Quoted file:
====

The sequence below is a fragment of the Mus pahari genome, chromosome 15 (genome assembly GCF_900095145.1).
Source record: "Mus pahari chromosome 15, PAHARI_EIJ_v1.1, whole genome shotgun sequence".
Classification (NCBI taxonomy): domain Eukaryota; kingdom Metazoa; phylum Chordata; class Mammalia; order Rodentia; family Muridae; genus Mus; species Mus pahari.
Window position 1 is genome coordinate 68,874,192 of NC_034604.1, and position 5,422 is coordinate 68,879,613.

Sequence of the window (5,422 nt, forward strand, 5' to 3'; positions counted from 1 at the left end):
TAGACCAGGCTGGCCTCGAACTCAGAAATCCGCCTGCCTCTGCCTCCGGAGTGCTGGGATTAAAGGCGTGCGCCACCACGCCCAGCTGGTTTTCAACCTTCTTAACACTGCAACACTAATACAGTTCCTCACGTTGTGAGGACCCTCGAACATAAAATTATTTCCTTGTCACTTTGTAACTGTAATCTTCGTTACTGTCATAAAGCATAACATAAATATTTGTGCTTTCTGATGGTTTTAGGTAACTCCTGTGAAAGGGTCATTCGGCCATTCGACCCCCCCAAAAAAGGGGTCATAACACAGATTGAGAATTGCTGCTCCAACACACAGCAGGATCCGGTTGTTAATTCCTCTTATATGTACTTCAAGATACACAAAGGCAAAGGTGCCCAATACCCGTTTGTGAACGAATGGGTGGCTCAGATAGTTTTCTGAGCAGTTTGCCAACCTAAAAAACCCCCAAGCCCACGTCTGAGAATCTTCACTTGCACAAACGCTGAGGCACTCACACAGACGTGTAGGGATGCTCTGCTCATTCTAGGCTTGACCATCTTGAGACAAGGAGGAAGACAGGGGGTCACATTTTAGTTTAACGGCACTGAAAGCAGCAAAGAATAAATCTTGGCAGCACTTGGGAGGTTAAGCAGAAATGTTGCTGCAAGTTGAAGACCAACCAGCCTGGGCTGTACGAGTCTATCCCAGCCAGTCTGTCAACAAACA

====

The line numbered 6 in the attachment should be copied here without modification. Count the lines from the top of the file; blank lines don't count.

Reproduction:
TAGACCAGGCTGGCCTCGAACTCAGAAATCCGCCTGCCTCTGCCTCCGGAGTGCTGGGATTAAAGGCGTGCGCCACCACGCCCAGCTGGTTTTCAACCTTCTTAACACTGCAACACTAATACAGTTCCTCACGTTGTGAGGACCCTCGAACATAAAATTATTTCCTTGTCACTTTGTAACTGTAATCTTCGTTACTGTCATAAAGCATAACATAAATATTTGTGCTTTCTGATGGTTTTAGGTAACTCCTGTGAAAGGGTCATTCGGCCATTCGACCCCCCCAAAAAAGGGGTCATAACACAGATTGAGAATTGCTGCTCCAACACACAGCAGGATCCGGTTGTTAATTCCTCTTATATGTACTTCAAGATACACAAAGGCAAAGGTGCCCAATACCCGTTTGTGAACGAATGGGTGGCTCAGATAGTTTTCTGAGCAGTTTGCCAACCTAAAAAACCCCCAAGCCCACGTCTGAGAATCTTCACTTGCACAAACGCTGAGGCACTCACACAGACGTGTAGGGATGCTCTGCTCATTCTAGGCTTGACCATCTTGAGACAAGGAGGAAGACAGGGGGTCACATTTTAGTTTAACGGCACTGAAAGCAGCAAAGAATAAATCTTGGCAGCACTTGGGAGGTTAAGCAGAAATGTTGCTGCAAGTTGAAGACCAACCAGCCTGGGCTGTACGAGTCTATCCCAGCCAGTCTGTCAACAAACA